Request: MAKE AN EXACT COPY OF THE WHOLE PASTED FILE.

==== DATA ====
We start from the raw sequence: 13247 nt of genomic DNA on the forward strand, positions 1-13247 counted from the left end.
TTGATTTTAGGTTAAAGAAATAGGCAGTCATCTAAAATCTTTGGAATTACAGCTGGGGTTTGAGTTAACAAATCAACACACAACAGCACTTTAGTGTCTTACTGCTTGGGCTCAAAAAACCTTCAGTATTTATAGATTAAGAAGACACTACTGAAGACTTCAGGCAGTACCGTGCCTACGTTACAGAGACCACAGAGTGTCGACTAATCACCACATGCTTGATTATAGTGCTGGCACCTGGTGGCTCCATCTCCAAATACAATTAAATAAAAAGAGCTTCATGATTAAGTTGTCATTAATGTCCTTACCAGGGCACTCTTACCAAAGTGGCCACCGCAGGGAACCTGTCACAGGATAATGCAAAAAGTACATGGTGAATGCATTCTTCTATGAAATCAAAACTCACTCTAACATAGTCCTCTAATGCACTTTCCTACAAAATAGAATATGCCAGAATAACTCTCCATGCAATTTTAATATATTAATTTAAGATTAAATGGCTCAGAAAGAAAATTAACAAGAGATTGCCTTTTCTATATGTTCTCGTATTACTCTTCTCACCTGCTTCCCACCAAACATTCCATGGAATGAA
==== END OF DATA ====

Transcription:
We start from the raw sequence: 13247 nt of genomic DNA on the forward strand, positions 1-13247 counted from the left end.
TTGATTTTAGGTTAAAGAAATAGGCAGTCATCTAAAATCTTTGGAATTACAGCTGGGGTTTGAGTTAACAAATCAACACACAACAGCACTTTAGTGTCTTACTGCTTGGGCTCAAAAAACCTTCAGTATTTATAGATTAAGAAGACACTACTGAAGACTTCAGGCAGTACCGTGCCTACGTTACAGAGACCACAGAGTGTCGACTAATCACCACATGCTTGATTATAGTGCTGGCACCTGGTGGCTCCATCTCCAAATACAATTAAATAAAAAGAGCTTCATGATTAAGTTGTCATTAATGTCCTTACCAGGGCACTCTTACCAAAGTGGCCACCGCAGGGAACCTGTCACAGGATAATGCAAAAAGTACATGGTGAATGCATTCTTCTATGAAATCAAAACTCACTCTAACATAGTCCTCTAATGCACTTTCCTACAAAATAGAATATGCCAGAATAACTCTCCATGCAATTTTAATATATTAATTTAAGATTAAATGGCTCAGAAAGAAAATTAACAAGAGATTGCCTTTTCTATATGTTCTCGTATTACTCTTCTCACCTGCTTCCCACCAAACATTCCATGGAATGAA